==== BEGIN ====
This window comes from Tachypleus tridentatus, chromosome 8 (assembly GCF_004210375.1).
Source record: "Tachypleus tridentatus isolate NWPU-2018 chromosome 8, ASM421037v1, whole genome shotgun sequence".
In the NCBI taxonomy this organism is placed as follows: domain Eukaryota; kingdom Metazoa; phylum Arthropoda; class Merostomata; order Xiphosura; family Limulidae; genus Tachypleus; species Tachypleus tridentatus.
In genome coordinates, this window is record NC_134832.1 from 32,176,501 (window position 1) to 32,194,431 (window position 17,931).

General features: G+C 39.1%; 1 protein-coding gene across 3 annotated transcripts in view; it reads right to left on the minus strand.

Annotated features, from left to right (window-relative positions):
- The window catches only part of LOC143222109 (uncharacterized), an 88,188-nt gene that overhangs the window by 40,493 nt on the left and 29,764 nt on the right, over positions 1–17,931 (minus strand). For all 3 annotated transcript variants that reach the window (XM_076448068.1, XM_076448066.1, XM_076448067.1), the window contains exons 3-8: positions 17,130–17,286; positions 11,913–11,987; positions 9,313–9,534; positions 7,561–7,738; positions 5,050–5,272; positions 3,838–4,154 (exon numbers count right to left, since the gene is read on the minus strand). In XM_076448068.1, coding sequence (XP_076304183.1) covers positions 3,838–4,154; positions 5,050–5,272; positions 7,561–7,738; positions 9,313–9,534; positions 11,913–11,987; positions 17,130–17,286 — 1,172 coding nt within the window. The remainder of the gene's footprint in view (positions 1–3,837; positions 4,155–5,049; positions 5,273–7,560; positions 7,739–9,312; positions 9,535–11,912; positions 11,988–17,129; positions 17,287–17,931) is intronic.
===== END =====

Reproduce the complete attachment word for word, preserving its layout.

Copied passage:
This window comes from Tachypleus tridentatus, chromosome 8 (assembly GCF_004210375.1).
Source record: "Tachypleus tridentatus isolate NWPU-2018 chromosome 8, ASM421037v1, whole genome shotgun sequence".
In the NCBI taxonomy this organism is placed as follows: domain Eukaryota; kingdom Metazoa; phylum Arthropoda; class Merostomata; order Xiphosura; family Limulidae; genus Tachypleus; species Tachypleus tridentatus.
In genome coordinates, this window is record NC_134832.1 from 32,176,501 (window position 1) to 32,194,431 (window position 17,931).

General features: G+C 39.1%; 1 protein-coding gene across 3 annotated transcripts in view; it reads right to left on the minus strand.

Annotated features, from left to right (window-relative positions):
- The window catches only part of LOC143222109 (uncharacterized), an 88,188-nt gene that overhangs the window by 40,493 nt on the left and 29,764 nt on the right, over positions 1–17,931 (minus strand). For all 3 annotated transcript variants that reach the window (XM_076448068.1, XM_076448066.1, XM_076448067.1), the window contains exons 3-8: positions 17,130–17,286; positions 11,913–11,987; positions 9,313–9,534; positions 7,561–7,738; positions 5,050–5,272; positions 3,838–4,154 (exon numbers count right to left, since the gene is read on the minus strand). In XM_076448068.1, coding sequence (XP_076304183.1) covers positions 3,838–4,154; positions 5,050–5,272; positions 7,561–7,738; positions 9,313–9,534; positions 11,913–11,987; positions 17,130–17,286 — 1,172 coding nt within the window. The remainder of the gene's footprint in view (positions 1–3,837; positions 4,155–5,049; positions 5,273–7,560; positions 7,739–9,312; positions 9,535–11,912; positions 11,988–17,129; positions 17,287–17,931) is intronic.